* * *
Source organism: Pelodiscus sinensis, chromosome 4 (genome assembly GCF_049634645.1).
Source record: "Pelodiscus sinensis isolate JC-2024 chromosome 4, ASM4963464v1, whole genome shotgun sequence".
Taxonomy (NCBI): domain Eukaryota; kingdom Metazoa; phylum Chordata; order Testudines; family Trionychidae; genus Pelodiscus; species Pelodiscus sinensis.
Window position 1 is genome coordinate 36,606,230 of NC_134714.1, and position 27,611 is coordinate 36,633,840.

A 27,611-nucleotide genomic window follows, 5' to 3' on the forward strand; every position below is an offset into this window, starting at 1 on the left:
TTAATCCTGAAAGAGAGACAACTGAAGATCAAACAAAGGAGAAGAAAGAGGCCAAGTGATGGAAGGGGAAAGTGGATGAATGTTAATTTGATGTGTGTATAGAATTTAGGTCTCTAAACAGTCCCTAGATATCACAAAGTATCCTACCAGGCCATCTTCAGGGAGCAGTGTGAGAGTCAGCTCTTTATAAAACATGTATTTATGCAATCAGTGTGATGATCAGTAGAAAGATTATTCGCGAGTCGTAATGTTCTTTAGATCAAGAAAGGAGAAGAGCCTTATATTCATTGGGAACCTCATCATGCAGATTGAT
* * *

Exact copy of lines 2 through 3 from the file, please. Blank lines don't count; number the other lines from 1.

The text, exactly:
Source record: "Pelodiscus sinensis isolate JC-2024 chromosome 4, ASM4963464v1, whole genome shotgun sequence".
Taxonomy (NCBI): domain Eukaryota; kingdom Metazoa; phylum Chordata; order Testudines; family Trionychidae; genus Pelodiscus; species Pelodiscus sinensis.